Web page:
New York City is one of the major hubs for information, travel, and business. Along with its prominence as a massive urban center comes with the burden of various problems regarding infrastructure management.

One problem New York City is facing today is street congestion. The increased level of street traffic has resulted in longer travel times, decreased reliability, inefficient overcrowding, and damage to the local economy. Many individuals are forced to get to work late simply because they are sitting in traffic for twenty minutes without traveling more than three blocks.

The problem of congestion, however, is nothing new. It is a problem any metropolitan center faces and must manage.

Have you ever wondered why toll booths are constructed at main entry points to a city? Other than raising revenue for the local transportation authority, they also are intended to deter drivers from entering the city due to a fee. This in turn, should result in less congested streets and help ease the flow of traffic in major cities.

The emergence and increasing popularity of ride-hailing services such as Uber and Lyft, congestion is now being centralized within Manhattan. This creates a whole new array of problems for lawmakers to face since toll booths are obsolete in fighting the issue of local based ride-hailing drivers in Manhattan.

Currently there are over 100,000 for hire vehicles operating in the New York City. This figure is more than double the amount of vehicle hire than in 2013, where only 47,000 were operational. On the other hand, yellow taxis are capped at 13,600 by law. This surge of vehicles has exacerbated the already congested streets of Manhattan.  Most of the time the yellow cabs and other ride-hailing vehicles are traveling through the city without any passengers.

It might seem more beneficial to encourage commuters to utilize subway services, but due to increased delays resulting from repairs to subway infrastructure, it seems like the only way to tackle the problem of congestion is head on.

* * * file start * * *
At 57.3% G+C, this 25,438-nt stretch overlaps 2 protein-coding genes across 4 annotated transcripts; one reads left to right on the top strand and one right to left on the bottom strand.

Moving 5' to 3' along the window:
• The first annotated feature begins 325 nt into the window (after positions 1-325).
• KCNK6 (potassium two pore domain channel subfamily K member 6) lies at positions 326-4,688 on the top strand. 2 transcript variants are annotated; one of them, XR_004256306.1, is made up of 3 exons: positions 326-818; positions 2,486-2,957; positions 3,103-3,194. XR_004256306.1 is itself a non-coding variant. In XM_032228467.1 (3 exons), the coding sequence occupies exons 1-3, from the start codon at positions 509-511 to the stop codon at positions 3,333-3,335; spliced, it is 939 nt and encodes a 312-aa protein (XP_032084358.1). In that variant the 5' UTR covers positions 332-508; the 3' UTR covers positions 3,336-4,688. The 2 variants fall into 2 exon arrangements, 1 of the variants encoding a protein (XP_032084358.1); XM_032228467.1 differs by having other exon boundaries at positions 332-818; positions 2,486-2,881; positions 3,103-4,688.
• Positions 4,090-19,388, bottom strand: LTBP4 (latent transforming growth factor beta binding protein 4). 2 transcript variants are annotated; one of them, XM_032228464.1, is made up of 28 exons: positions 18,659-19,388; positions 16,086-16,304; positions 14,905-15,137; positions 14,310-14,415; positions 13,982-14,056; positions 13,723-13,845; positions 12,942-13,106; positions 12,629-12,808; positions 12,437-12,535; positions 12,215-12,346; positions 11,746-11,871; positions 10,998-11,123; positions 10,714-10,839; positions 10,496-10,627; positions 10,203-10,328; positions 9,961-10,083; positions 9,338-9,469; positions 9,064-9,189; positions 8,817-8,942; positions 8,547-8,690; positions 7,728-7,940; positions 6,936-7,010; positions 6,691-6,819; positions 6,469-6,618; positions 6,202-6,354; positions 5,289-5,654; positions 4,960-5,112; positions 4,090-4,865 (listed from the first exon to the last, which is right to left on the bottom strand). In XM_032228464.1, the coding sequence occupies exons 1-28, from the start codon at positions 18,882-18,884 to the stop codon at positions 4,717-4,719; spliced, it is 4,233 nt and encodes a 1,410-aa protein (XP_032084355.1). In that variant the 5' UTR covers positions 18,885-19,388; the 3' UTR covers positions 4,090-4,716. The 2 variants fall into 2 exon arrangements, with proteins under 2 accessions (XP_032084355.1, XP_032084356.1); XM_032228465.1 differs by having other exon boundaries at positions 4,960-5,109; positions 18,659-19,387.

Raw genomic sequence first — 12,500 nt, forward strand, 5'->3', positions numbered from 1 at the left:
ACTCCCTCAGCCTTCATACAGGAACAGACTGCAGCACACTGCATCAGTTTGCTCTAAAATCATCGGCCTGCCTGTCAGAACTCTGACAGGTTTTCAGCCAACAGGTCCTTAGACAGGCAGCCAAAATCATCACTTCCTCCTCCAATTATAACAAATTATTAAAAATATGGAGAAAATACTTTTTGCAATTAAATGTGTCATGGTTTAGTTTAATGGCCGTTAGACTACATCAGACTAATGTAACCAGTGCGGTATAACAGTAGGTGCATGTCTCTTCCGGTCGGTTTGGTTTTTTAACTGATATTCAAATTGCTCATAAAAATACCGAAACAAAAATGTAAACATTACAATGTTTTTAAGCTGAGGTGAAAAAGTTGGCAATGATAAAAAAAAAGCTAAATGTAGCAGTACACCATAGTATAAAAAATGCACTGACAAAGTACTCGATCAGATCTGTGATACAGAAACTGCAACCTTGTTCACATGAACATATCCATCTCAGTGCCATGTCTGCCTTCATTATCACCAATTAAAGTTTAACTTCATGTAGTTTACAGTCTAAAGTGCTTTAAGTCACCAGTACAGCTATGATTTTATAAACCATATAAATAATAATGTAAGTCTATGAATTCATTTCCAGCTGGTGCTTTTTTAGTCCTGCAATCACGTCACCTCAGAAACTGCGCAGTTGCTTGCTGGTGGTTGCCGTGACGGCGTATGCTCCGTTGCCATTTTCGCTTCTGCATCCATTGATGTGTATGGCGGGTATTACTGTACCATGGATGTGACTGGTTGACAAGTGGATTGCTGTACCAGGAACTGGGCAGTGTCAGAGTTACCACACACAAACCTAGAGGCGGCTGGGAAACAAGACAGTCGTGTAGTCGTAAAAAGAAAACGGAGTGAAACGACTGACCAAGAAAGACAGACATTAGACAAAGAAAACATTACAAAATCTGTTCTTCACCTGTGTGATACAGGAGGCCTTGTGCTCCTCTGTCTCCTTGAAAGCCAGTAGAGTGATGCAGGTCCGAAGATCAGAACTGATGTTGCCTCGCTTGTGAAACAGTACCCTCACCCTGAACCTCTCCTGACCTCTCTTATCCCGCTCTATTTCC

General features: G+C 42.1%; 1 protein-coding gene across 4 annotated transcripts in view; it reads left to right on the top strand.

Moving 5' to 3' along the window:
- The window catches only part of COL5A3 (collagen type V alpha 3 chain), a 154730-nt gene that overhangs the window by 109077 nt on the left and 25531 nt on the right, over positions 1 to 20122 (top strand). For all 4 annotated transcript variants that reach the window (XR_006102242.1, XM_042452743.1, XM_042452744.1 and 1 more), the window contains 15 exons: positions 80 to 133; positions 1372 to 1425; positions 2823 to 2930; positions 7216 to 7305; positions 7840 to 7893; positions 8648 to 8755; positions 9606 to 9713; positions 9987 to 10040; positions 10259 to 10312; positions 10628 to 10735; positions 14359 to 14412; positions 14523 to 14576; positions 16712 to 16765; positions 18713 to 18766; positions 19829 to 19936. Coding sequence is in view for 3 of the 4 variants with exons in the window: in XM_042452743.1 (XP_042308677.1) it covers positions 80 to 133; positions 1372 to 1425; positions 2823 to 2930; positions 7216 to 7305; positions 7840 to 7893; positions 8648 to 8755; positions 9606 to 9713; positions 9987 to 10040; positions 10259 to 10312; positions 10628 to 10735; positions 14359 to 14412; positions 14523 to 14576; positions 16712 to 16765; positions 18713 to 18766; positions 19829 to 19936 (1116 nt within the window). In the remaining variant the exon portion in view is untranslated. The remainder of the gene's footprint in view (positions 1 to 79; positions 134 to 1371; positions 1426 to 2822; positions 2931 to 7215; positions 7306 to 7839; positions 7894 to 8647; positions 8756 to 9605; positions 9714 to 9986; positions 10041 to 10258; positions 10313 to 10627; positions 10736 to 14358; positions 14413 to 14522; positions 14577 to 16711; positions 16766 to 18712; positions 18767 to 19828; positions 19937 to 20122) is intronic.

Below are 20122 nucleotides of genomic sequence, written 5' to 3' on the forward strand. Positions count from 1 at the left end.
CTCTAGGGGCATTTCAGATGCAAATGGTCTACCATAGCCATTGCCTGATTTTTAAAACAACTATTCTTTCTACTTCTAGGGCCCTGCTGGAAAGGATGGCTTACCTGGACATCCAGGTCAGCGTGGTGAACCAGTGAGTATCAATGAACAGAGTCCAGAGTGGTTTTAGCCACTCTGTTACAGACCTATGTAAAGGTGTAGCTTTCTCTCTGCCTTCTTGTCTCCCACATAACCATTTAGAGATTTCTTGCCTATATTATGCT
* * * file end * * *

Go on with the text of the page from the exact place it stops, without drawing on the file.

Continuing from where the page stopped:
Previously, there have been various attempts at controlling congestion from the installment of toll system in the 1970s and former Mayor Michael Bloomberg’s congestion pricing plan which would charge eight dollars for entering Midtown and Lower Manhattan. As mentioned before, the tolling system is now obsolete at dealing with centralized congestion within Manhattan and Bloomberg’s proposed plan was shot down in the state assembly.

Governor Andrew Cuomo is planning to announce his “congestion pricing plan” to help alleviate the traffic mayhem in Manhattan.

This plan aims to accomplish two things:

  • Reduce city congestion
  • Create revenue to overhaul the New York City subway system.

One proposed way Gov. Cuomo could implement this plan is creating a “per-ride fee” on all ride-hailing services.  This fee would not be paid by the driver, but instead by the passenger, aimed at creating a stream of revenue for the city to improve its transit infrastructure.

Chicago, Seattle, and Portland all regulate their ride-hailing services through a per-ride fee. Gov. Cuomo is expected to announce this plan as early as January of 2018.

On the other hand, New York City Mayor Bill de Blasio has a different stance on how to alleviate city traffic, arguing a congestion price plan would negatively impact low-income workers.

His “five-point plan” aims to accomplish the following:

  • Clean lanes
  • Clear curbs
  • Clean intersections
  • Clear zones
  • Clear highways

He aims to create:

  • Clean lanes by continuous curb moving lanes during peak travel times in Midtown to help alleviate congestion at the heart of the city.
  • Cleared Curbs ban curbside loading in heavy commercial areas during the morning and evening rush to achieve.
  • Clean intersections increase level of NYPD police presence will be implemented at key congested city intersections to fully enforce the “don’t block-the-box” law, preventing the compounded negative effects on traffic flow from driver negligence to follow this law.
  • Clear Zones the plan is to focus on reducing congestion in certain hubs outside the city prone to heavy levels of traffic flow through updates to existing infrastructure.
  • Clear Highways plan to be achieved by focusing on reducing traffic on major highways outside of the city prone to congestion, like the Cross-Island Parkway, using exit-lights and addressing “choke-points.”

Both plans have very different approaches to the problem of congestion in New York City and who’s to say which one would be better for Manhattan. From the look of it, congestion is a very complex and multifaceted problem that needs a solution. Unfortunately for travelers and commuters, this problem isn’t going to fix itself overnight, but through dynamic observation and collaborative efforts, heavy New York city traffic can be a thing of the past.

Currently, Yellow taxis already face a 50-cent surcharge on every ride, unlike ride-sharing apps that aren’t required to pay a surcharge to the MTA. New York City isn’t the first to try and tackle the problem of congestion through this system.